Anesthesia for Children with Burns
Dr. Thomas Romanelli
Cardiothoracic Anesthesiology Conference 6:15-7:00am January 27, 2015 MCE conference room 3, 5181 North Tower, "Comprehensive TEE exam" by Dr. Julian Bick
Multiple Gest/Abnormal Presentation
Instructor-Dr. Michael Richardson
Measure your blood pressure, weight and body mass index with Health Plus. These numbers can be used for the Go for the Gold program. A Vanderbilt ID badge is required for participation.
More information can be found here: http://healthandwellness.vanderbilt.edu/news/2011/09/know-your-numbers/
A look at current infectious agents to describe what identifies a highly communicable disease, outline a brief review of how infectious agents are spread/transmitted, discuss current communicable disease outbreaks and patterns (EVD, SARS/MERS, avian and other novel influenza, bioterror agents), and provide information on resources for screening and potential treatment.
In addition to working your endurance and cardiovascular system. This class work on building strength through the use of resistance band, free weights and body weight exercises. GREAT for all fitness levels.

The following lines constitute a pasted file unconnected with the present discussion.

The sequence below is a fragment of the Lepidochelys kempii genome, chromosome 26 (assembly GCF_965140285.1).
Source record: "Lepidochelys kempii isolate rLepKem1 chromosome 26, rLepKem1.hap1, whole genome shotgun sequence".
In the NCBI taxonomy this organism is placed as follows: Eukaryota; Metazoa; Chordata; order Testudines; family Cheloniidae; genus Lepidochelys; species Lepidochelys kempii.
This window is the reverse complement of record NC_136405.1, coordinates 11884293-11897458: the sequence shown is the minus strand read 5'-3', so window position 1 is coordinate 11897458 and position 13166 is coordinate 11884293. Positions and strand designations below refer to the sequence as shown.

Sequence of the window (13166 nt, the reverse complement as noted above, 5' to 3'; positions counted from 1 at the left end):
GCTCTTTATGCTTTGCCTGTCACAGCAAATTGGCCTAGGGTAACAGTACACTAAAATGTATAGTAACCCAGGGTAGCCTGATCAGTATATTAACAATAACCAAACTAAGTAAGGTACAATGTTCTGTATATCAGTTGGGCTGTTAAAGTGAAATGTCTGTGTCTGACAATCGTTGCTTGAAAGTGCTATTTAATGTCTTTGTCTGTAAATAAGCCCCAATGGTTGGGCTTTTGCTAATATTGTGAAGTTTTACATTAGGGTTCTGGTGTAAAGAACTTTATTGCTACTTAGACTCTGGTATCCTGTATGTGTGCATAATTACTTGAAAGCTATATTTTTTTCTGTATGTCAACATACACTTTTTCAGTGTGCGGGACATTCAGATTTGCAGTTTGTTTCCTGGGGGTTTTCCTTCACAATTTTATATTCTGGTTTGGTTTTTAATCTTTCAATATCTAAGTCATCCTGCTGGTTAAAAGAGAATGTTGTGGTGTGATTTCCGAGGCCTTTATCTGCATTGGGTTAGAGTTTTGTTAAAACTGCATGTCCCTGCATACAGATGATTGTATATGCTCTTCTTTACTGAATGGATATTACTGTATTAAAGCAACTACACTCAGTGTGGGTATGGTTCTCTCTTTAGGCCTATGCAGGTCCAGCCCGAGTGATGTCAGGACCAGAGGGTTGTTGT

"Lifestyle and Breast Cancer Survivorship: Consideration of Time Since Diagnosis and Tumor Subtype," by Sarah Nechuta, MPH, PhD, Assistant Professor, Division of Epidemiology, VUMC.
Session for Vanderbilt Nurses.
Kenneth MacLeish Ph.D., Center for Medicine, Health and Society, Vanderbilt University
Wilson Hall 316
Suicide, Surveillance and Intimacy in Military Life
Servicemember suicide is regarded by both military leaders and the American public as an urgent mental health and public health problem. This talk based on fieldwork at the U.S. Army’s Ft. Hood in central Texas does not describe the act of suicide itself, but how ideas about suicide show up in soldiers' talk and feelings and in institutional dimensions of everyday life in the military. Army efforts to parse the causes of suicide and aggressive, anticipatory monitoring of “risky” behavior believed to be associated with it both loom large in soldiers' experience. These efforts come to shape how soldiers understand their own mental and emotional distress, that of their comrades, and their relationship to commanders, health care providers, and the Army as a whole. While suicide is typically imagined as a profoundly individualized dysfunction, this talk addresses some of the ways that its "social life" can be understood on subjective, interpersonal, and institutional levels, frequently as a reflection of Army efforts to more efficiently monitor and control the lives in its charge.
Dr. Elisabeth Hughes